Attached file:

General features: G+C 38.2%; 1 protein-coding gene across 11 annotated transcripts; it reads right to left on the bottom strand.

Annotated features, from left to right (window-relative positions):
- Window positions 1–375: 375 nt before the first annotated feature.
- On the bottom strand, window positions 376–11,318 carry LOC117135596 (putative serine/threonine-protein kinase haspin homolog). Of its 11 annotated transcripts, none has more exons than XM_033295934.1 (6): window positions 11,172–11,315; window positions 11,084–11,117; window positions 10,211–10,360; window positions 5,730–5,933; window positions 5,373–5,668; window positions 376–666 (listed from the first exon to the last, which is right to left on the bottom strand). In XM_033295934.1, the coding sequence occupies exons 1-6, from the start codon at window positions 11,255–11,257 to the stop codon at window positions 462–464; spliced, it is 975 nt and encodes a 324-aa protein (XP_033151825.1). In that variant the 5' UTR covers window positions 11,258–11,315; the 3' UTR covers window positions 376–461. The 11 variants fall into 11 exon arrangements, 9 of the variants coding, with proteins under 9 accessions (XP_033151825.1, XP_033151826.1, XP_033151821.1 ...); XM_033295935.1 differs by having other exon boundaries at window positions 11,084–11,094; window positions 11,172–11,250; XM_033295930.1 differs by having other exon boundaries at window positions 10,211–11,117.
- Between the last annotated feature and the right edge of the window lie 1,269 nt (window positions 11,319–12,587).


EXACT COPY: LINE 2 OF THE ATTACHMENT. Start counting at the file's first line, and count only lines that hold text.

Annotated features, from left to right (window-relative positions):